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Scott Luce: 5 Fun Facts

Learn about Las Vegas' new Director of Amateur Scouting

by Dan Marrazza @GoldenKnights /

Scouting is in Scott Luce's blood.

After being introduced as Las Vegas's Director of Amateur Scouting on August 25, so now is building the NHL's newest franchise into a contender.

This is exactly what Luce has spent recent years doing with the Florida Panthers, having overseen the team's drafts since 2002. Fourteen players that played a major role on the Panthers team that won the 2015-16 Atlantic Division championship were players that Luce brought into the organization through the draft.

It's with this background and expertise that Luce will focus on the drafting process for Las Vegas's team.

RELATED: Get tickets to see the Golden Knights

Here are five fun fact to familiarize you with our newest hire's background.

1. Fourteen Luce draft picks were factors on the Florida Panthers team that won the Atlantic Division last season.

A majority of these draft choices have come since 2009, since when Florida has transformed from one of the league's weakest teams to one of its most promising.

These draft picks include:

*Aaron Ekblad
*Aleksander Barkov
* Jonathan Hubderdeau
* Erik Gudbranson
* Nick Bjugstad
* Vincent Trocheck
* Dmitry Kulikov

2. Of all of these picks, perhaps the selection of Barkov was the boldest.

Holding the second overall pick in the 2013 NHL Draft, the Panthers were expected to select either Seth Jones or Jonathan Drouin, but surprised pundits by taking Barkov, a lower rated Finn.

Since the 2013 Draft


Barkov: 52
Drouin: 8


Barkov: 67
Drouin: 34


Barkov: 119
Drouin: 42

Although Jones, now with the Columbus Blue Jackets by way of the Nashville Predators, is a defenseman and can't directly be compared to Barkov, Luce proved he could be bold when he had to be at the 2013 Draft.

Barkov has been compared to a young Anze Kopitar, and is the top center on a Panthers team that could contend for a championship this season.

3. Boldness runs in Luce's family, too.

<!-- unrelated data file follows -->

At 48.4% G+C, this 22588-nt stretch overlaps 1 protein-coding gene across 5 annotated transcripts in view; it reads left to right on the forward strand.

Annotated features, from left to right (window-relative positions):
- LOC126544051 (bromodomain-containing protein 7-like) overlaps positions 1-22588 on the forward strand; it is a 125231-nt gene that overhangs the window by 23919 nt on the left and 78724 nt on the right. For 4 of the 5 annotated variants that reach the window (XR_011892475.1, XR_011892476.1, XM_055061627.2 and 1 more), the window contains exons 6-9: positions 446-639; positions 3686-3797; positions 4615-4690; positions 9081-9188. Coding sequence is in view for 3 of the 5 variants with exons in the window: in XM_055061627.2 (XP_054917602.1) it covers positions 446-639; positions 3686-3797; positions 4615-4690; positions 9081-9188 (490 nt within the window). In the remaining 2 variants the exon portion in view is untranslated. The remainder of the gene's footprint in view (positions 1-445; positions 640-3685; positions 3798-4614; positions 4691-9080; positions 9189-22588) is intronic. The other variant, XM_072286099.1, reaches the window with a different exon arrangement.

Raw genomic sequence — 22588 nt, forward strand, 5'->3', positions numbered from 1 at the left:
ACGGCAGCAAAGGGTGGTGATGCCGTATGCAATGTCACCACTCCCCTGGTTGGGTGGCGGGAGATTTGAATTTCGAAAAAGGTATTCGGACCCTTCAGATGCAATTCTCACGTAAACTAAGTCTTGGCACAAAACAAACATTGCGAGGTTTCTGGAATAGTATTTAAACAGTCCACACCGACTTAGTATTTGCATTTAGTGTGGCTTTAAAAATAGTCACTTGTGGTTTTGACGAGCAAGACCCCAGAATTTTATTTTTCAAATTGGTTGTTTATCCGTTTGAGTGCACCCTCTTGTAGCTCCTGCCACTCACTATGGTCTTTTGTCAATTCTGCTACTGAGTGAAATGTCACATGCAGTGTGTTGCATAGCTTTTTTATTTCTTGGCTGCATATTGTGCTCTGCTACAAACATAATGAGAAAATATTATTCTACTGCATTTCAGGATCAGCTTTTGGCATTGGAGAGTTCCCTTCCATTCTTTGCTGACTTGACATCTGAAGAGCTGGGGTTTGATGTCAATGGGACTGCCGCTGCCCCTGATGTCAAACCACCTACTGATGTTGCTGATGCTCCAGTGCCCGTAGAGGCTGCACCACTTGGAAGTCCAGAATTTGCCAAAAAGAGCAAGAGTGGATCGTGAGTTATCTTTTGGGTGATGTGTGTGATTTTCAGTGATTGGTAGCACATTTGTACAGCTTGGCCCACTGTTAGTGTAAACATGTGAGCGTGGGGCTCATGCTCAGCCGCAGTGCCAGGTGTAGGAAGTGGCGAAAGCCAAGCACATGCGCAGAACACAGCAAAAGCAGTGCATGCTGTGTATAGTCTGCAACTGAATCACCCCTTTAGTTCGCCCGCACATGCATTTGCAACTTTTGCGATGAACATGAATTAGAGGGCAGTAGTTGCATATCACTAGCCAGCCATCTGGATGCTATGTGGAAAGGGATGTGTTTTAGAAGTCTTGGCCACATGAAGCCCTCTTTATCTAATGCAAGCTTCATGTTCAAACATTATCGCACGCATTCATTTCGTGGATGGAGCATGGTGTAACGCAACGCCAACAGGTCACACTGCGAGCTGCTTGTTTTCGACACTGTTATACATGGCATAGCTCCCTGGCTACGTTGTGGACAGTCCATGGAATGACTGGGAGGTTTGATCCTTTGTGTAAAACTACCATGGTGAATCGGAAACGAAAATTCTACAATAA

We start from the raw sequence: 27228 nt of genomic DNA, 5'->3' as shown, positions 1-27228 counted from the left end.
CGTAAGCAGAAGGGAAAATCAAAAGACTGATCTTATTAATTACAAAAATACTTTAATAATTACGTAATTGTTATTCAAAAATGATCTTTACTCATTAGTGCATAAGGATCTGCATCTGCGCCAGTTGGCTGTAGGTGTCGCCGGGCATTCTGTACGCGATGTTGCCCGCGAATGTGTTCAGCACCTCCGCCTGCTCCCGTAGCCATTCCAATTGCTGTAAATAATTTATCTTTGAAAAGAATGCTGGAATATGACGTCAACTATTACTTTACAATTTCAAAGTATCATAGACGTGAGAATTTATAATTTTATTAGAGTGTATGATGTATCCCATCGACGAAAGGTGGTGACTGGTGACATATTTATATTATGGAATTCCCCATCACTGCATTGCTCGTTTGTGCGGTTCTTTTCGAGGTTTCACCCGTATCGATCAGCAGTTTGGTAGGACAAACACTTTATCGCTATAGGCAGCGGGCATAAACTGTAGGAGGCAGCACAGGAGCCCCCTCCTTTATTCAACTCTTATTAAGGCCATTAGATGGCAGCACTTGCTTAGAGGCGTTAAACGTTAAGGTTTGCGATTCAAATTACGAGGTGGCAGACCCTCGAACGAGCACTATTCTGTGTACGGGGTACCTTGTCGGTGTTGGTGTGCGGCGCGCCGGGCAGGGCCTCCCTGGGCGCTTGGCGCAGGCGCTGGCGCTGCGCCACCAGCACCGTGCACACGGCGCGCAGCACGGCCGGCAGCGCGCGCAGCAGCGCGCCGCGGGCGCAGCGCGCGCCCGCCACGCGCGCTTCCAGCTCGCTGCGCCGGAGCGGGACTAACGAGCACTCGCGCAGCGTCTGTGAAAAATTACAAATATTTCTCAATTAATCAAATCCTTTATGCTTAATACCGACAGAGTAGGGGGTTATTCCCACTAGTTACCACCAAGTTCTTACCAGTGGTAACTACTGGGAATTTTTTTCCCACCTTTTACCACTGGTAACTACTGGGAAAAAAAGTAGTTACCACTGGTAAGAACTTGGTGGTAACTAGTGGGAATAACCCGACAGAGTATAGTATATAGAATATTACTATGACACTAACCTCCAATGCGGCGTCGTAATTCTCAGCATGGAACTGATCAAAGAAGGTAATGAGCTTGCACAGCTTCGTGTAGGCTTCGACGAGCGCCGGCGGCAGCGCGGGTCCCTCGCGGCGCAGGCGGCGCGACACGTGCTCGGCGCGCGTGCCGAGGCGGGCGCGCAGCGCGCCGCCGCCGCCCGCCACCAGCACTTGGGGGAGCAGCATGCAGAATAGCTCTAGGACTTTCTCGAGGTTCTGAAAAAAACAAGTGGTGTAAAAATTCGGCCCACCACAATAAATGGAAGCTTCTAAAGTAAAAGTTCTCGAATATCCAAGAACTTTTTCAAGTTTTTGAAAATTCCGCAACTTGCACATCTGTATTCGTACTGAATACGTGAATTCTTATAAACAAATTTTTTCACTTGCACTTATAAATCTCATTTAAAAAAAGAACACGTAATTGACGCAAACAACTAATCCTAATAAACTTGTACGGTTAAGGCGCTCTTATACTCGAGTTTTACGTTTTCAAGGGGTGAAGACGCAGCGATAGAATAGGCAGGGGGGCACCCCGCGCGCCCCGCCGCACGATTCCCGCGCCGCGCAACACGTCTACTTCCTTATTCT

His father, Don, was the Director of Player Development for the Buffalo Sabres from 1987-2006.

In this role, Luce's staff orchestrated the drafting and defection of Soviet star Alexander Mogilny in 1989. At the time, Russian players had never been part of the NHL. When Luce's staff traveled to Europe and snuck Mogilny out from behind the Iron Curtain, it started the entire trend of Russian players skating in the NHL.

Mogilny, living in the Luce household to protect himself from the KGB, went on to set a Sabres record by scoring 76 goals during the 1992-93 season, and is a borderline Hockey Hall of Famer.

After leaving the Sabres in 2006, Don Luce held the same position with the Philadelphia Flyers, and was part of the Flyers organization until 2015.

Don Luce played in the NHL from 1969-70 until 1981-82, mostly with the Sabres, scoring a career-high 33 goals for the Buffalo team that reached the 1975 Stanley Cup Final.

4. Scott Luce's uncle, Mike Boland, also played in the NHL

Boland mostly played for the Sabres, but also the Kansas City Scouts (now New Jersey Devils) in the 1970s.

Luce's son, Griffin, plays for the University of Michigan.

But in a statement about the family's character, they've always refused to make any personnel decisions that might give off the impression of nepotism.

When Scott Luce was still with the Florida Panthers, he told The Hockey News the following about the chances of his team drafting his son.

"No one on our staff has done a report on him and neither have I," the elder Luce said. "I've told him that unfortunately for him, he can only get drafted by 29 teams because we're not taking him."

Similarly, Scott's father, Don, refused to use his lofty position with the Sabres to give him a break when he broke into scouting.

Tweet from @DonLuce20: Congratulations to Scott on his new position with @VegasHockeyNHL

Instead of working for his father, Scott Luce cut his teeth as a scout in the Ottawa Senators and Tampa Bay Lightning organizations, before establishing himself as a star in the industry after joining the Panthers in 2002.

5. Unlike his father (and perhaps different than his son), Scott's playing career was a mixed bag.

A goalie, Scott Luce never reached the NHL, having retired at age 23 after an unremarkable collegiate and minor league career.

Among the teams Scott Luce played for:

* St. Mary's Lincolns
* Guelph Platers
* Colgate University
* University of Guelph
* Rochester Americans
* Hampton Roads Admirals
* Cincinnati Cyclones

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